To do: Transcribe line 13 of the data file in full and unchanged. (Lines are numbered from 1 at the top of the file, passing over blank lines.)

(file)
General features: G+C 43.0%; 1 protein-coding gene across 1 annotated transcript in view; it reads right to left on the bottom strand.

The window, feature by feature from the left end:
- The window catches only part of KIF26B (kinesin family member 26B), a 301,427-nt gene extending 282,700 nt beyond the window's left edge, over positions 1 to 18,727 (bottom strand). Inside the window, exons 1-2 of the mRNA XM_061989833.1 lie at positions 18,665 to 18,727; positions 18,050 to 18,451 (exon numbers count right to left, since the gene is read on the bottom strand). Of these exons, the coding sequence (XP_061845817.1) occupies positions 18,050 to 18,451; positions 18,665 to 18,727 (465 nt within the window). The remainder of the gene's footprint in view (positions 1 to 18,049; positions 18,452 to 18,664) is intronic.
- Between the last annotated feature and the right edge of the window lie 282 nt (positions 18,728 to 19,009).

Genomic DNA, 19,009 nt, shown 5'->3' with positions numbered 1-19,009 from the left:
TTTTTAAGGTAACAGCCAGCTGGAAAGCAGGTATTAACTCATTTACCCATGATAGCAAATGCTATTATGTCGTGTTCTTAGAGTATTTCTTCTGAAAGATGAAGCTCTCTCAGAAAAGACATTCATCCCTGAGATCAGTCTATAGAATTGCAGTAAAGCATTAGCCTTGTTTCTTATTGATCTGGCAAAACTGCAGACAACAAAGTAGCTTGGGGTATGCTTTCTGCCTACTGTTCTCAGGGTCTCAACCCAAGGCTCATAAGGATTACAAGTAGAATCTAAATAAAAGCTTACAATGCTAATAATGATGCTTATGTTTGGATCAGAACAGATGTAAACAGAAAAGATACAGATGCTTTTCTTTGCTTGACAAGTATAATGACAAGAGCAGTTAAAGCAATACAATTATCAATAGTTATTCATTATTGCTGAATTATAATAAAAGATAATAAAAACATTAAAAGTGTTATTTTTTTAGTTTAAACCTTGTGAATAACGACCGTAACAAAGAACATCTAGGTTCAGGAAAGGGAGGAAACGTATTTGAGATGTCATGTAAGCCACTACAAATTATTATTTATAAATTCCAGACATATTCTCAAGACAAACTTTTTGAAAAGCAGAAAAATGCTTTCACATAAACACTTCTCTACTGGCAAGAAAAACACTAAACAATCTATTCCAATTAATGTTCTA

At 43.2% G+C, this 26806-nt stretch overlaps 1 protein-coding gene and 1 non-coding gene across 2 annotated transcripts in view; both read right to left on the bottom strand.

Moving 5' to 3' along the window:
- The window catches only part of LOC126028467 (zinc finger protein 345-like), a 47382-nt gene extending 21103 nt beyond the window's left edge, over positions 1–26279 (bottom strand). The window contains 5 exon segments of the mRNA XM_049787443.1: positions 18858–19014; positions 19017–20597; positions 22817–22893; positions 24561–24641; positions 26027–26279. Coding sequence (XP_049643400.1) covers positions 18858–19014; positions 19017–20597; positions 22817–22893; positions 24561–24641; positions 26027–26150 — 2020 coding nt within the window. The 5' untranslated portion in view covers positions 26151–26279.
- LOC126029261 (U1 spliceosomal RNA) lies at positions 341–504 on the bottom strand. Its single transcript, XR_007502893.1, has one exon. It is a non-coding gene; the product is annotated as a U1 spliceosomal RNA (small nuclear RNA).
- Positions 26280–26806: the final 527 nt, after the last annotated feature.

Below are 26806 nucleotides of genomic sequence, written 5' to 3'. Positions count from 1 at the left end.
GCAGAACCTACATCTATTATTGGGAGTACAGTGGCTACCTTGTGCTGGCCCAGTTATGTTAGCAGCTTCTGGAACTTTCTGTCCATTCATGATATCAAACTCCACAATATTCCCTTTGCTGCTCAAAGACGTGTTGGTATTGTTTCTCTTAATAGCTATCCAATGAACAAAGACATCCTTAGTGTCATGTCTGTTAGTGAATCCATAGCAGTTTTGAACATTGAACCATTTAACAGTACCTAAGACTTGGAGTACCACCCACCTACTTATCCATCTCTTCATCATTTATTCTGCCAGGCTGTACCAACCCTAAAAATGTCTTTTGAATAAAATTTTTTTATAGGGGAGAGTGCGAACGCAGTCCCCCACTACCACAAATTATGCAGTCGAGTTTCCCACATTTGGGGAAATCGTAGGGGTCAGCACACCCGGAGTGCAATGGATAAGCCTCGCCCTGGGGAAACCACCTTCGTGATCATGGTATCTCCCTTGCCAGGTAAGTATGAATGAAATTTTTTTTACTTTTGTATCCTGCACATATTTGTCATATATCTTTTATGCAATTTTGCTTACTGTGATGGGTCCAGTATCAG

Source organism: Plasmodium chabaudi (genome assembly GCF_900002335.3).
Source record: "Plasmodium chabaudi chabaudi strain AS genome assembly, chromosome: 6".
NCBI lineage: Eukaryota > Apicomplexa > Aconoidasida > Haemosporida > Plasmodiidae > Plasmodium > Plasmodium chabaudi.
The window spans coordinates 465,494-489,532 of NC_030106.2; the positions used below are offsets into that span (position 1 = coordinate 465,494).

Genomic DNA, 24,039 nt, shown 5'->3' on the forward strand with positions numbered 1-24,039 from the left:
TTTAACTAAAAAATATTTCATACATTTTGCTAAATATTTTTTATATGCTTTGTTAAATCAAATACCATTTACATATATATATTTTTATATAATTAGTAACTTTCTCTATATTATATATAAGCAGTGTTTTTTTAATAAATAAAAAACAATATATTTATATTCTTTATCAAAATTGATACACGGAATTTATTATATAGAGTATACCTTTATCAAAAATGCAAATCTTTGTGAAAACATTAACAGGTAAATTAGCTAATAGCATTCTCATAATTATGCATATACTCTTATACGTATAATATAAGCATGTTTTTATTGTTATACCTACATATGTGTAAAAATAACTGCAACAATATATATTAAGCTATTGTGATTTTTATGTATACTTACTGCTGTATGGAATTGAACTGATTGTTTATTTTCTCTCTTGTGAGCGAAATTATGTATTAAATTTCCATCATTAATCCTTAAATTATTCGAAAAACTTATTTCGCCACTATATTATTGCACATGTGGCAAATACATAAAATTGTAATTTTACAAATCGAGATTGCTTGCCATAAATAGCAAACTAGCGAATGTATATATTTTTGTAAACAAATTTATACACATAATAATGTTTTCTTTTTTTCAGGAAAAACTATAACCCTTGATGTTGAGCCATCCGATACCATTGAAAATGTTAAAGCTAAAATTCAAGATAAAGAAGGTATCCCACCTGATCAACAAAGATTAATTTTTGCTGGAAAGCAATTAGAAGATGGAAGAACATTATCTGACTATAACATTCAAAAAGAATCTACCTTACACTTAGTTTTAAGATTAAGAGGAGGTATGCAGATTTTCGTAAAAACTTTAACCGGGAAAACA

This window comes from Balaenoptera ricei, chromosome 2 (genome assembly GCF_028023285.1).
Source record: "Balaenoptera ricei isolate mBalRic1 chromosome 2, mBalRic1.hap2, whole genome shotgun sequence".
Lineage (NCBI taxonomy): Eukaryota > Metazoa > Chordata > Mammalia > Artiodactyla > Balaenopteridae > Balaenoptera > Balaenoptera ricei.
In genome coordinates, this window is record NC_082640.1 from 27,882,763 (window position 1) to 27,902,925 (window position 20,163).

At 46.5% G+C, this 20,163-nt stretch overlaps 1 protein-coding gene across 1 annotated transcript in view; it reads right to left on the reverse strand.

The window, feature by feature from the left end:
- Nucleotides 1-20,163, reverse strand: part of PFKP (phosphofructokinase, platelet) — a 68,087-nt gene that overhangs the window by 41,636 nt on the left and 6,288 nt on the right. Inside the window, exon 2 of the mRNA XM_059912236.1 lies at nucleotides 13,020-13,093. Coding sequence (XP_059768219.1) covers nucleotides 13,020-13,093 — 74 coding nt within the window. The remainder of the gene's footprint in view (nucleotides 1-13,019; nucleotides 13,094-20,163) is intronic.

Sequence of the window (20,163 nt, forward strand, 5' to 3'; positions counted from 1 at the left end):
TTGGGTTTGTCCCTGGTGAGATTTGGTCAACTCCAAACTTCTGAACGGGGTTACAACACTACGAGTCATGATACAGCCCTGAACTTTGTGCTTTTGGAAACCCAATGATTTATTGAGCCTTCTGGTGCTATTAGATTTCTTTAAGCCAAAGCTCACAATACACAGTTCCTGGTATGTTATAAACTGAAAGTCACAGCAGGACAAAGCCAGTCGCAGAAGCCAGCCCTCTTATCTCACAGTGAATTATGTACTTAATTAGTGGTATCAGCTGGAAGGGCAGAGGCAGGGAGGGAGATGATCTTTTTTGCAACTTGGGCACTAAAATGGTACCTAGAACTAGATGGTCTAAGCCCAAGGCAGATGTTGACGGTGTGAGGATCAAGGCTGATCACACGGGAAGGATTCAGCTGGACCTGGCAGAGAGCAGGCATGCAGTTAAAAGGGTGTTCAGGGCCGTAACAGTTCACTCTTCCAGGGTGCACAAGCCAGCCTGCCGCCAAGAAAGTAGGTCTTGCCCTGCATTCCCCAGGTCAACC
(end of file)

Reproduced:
GCAGAACCTACATCTATTATTGGGAGTACAGTGGCTACCTTGTGCTGGCCCAGTTATGTTAGCAGCTTCTGGAACTTTCTGTCCATTCATGATATCAAACTCCACAATATTCCCTTTGCTGCTCAAAGACGTGTTGGTATTGTTTCTCTTAATAGCTATCCAATGAACAAAGACATCCTTAGTGTCATGTCTGTTAGTGAATCCATAGCAGTTTTGAACATTGAACCATTTAACAGTACCTAAGACTTGGAGTACCACCCACCTACTTATCCATCTCTTCATCATTTATTCTGCCAGGCTGTACCAACCCTAAAAATGTCTTTTGAATAAAATTTTTTTATAGGGGAGAGTGCGAACGCAGTCCCCCACTACCACAAATTATGCAGTCGAGTTTCCCACATTTGGGGAAATCGTAGGGGTCAGCACACCCGGAGTGCAATGGATAAGCCTCGCCCTGGGGAAACCACCTTCGTGATCATGGTATCTCCCTTGCCAGGTAAGTATGAATGAAATTTTTTTTACTTTTGTATCCTGCACATATTTGTCATATATCTTTTATGCAATTTTGCTTACTGTGATGGGTCCAGTATCAG